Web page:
MOOCs — Massive Open Online Courses — are free, short courses you can join throughout the year and, as the name suggests, do online, wherever you have access to the internet.
Many MOOCs offer the option of having a certificate of achievement or badge at the end of the course. This is the only cost, but they are totally optional — if you don’t want a certificate you can study entirely for free.
Some MOOC providers also offer some paid for online courses, similar to MOOCs.
MOOCs really are a form of social learning, because as well as content produced by the university running the MOOC, students are expected to contribute to weekly discussion boards, comment on each others’ assignments and, on some MOOCs, connect with each other through social media sites such as LinkedIn and Google Hangouts.
Find out more about the history of MOOCs on the Wikipedia MOOCs page.
There are a number of MOOC providers. In the UK the main provider is FutureLearn which is part of the Open University. Courses are offered not just by the Open University itself but by a large number of other UK and overseas universities and cultural institutions.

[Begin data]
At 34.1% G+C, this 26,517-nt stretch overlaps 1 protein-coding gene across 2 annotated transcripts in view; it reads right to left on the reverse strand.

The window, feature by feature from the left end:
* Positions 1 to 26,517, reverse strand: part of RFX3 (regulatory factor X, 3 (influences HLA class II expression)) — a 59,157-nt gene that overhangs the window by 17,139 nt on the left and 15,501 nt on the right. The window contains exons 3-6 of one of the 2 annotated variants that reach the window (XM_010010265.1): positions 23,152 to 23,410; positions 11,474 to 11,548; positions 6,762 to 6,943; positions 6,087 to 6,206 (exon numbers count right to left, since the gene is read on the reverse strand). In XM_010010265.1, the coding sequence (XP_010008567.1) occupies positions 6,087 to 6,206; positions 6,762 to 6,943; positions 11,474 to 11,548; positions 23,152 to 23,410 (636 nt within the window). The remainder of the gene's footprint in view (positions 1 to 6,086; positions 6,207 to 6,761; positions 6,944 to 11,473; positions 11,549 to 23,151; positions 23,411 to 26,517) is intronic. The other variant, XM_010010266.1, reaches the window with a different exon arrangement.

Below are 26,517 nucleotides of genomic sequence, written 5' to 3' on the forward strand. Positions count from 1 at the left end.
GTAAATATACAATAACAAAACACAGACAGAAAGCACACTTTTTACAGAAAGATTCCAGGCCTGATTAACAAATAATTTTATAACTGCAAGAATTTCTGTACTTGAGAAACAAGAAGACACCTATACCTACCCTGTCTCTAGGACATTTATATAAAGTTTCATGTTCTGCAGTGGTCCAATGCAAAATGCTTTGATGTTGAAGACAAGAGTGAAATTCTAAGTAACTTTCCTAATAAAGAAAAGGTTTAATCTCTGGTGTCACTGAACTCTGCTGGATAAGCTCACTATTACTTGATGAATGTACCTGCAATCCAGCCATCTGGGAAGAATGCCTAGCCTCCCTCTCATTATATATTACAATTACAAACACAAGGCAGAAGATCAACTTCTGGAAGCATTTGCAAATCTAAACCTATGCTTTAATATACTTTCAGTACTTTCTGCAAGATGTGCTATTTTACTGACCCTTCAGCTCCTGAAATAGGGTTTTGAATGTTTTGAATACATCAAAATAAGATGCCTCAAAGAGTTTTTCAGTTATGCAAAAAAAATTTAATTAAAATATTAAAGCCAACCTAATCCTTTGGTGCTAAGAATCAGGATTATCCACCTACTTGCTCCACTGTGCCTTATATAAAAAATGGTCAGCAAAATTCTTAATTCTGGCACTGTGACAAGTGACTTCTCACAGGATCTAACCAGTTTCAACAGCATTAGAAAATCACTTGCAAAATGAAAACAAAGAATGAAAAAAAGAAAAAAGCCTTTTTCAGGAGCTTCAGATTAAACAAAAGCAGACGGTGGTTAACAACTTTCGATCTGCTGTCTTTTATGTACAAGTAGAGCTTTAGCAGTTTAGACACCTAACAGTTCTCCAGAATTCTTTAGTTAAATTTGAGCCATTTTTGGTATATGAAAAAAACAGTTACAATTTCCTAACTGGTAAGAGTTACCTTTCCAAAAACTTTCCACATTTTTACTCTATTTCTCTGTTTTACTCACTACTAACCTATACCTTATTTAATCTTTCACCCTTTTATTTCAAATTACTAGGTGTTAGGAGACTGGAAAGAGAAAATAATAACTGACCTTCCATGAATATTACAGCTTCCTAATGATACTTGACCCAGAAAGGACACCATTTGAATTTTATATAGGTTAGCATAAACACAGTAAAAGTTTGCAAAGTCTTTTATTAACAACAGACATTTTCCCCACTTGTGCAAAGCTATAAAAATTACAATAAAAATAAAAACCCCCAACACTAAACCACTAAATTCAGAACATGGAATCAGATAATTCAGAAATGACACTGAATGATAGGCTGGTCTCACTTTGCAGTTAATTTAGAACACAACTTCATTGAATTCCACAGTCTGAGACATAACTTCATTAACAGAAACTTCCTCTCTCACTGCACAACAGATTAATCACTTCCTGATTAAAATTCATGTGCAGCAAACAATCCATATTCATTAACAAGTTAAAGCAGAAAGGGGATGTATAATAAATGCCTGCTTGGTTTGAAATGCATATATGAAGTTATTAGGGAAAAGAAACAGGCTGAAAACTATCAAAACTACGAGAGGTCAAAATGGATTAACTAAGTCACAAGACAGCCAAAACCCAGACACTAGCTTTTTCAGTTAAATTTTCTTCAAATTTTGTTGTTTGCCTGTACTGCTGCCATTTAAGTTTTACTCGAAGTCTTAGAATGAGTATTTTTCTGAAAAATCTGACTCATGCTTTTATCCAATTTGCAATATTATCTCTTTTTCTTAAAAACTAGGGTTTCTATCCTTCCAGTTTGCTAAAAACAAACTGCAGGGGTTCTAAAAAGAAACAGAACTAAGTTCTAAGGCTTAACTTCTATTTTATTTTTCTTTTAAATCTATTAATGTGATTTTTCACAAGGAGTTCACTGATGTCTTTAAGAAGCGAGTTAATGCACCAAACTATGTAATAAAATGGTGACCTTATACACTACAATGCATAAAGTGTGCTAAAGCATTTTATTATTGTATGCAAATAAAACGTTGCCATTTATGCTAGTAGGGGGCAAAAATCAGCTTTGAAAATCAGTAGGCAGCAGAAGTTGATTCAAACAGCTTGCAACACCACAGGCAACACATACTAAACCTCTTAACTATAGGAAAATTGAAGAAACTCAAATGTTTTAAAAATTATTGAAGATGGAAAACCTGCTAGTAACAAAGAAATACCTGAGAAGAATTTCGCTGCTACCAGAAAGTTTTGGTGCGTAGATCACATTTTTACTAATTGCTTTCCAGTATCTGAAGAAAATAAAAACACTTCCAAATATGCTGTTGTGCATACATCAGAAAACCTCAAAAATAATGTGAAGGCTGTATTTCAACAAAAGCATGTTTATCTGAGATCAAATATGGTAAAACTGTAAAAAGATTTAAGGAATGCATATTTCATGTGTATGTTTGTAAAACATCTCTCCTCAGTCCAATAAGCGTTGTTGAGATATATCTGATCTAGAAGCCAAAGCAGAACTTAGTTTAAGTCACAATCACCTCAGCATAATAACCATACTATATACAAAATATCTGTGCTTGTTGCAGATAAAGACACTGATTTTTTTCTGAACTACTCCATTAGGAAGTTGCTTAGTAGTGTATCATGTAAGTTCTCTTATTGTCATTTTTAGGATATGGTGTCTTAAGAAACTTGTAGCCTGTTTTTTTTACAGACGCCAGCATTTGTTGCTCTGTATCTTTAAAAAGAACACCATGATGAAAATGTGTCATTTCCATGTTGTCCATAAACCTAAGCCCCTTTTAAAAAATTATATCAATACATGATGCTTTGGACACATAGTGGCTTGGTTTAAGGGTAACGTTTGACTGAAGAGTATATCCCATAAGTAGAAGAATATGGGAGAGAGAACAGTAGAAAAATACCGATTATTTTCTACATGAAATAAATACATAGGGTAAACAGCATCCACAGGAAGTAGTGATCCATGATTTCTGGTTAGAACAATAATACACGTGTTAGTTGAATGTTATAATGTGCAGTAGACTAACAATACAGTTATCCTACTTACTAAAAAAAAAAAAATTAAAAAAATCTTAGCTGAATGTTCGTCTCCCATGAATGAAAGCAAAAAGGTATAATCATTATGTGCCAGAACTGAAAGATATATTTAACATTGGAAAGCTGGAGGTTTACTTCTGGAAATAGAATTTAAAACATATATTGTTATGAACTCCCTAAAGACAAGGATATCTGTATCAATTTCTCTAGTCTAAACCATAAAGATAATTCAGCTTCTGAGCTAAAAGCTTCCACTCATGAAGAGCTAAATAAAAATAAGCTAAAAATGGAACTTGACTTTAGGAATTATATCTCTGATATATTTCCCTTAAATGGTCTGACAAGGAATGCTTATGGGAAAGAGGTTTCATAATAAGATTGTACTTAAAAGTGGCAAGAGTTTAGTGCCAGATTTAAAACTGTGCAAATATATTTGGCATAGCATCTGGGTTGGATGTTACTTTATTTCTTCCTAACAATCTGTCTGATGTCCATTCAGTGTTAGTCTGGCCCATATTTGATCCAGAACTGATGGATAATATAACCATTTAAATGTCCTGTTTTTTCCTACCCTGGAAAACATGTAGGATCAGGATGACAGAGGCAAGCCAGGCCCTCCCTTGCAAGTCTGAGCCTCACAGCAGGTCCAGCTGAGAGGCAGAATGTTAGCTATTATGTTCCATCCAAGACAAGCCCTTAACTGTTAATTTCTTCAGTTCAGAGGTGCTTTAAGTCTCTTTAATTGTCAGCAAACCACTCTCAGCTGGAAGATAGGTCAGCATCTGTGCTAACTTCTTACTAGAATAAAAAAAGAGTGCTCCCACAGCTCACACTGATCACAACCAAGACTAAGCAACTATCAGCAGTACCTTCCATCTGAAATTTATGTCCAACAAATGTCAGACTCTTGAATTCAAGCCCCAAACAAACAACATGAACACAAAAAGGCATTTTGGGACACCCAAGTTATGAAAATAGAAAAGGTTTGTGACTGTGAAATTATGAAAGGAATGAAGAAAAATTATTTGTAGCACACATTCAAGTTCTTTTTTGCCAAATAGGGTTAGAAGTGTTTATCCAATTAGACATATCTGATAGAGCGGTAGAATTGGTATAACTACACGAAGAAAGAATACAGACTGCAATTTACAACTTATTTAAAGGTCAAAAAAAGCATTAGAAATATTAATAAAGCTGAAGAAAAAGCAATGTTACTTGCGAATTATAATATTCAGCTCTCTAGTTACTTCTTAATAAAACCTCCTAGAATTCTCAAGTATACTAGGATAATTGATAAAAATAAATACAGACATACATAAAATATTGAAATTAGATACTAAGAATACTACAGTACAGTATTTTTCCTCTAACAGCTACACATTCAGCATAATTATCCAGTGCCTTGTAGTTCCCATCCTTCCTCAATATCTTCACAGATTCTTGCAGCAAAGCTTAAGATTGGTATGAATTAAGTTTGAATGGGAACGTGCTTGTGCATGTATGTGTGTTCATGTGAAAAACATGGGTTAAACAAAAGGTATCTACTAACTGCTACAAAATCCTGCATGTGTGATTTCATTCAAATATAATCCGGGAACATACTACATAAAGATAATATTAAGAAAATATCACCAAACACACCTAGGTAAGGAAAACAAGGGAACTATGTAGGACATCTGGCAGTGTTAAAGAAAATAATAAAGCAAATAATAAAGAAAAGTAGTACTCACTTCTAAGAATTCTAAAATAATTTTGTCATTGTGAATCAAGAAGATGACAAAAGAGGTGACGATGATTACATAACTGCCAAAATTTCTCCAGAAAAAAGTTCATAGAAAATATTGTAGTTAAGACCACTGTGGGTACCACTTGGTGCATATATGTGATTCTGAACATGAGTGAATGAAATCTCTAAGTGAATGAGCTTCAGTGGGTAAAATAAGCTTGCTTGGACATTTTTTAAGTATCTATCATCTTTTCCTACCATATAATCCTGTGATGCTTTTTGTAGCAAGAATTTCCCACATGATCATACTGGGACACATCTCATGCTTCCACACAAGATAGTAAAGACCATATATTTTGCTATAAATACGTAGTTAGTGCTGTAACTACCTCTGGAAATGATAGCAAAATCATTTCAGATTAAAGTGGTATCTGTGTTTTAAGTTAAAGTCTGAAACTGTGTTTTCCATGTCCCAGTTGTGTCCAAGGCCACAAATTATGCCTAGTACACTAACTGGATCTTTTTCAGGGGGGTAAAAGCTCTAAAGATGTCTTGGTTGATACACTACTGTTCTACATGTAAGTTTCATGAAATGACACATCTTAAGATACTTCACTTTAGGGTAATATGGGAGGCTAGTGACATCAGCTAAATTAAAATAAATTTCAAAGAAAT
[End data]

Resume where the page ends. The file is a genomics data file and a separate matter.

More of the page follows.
- FutureLearn website
Outside the UK
Outside the UK the other best known providers include:
- Academic Earth (includes Harvard, MIT, University of Oxford)
- Canvas Network
- Coursera [Stop press: Coursera appears to be moving to charging for its courses from July 2016]
- edX (incudes Harvard, MIT)
- France Université Numérique (in French)
- iVersity (based in Germany, but many courses are in English)
- Khan Academy
- P2PU (Peer 2 Peer University)
- UdaCity (tech courses, some free, some charge)
The basic concept of MOOCs is that they are:
- open to anyone regardless of qualifications or location
- not restricted in numbers
- bite-sized learning — short courses up to approximately a university module
- offered by universities — so there is an assurance of quality
Other online learning resources
As well as MOOCs there are lots of other resources on the worldwide web for learning including TED Talks, video sites such as YouTube and Vimeo, Wikipedia, language learning sites, sites to help you improve your digital skills, and more.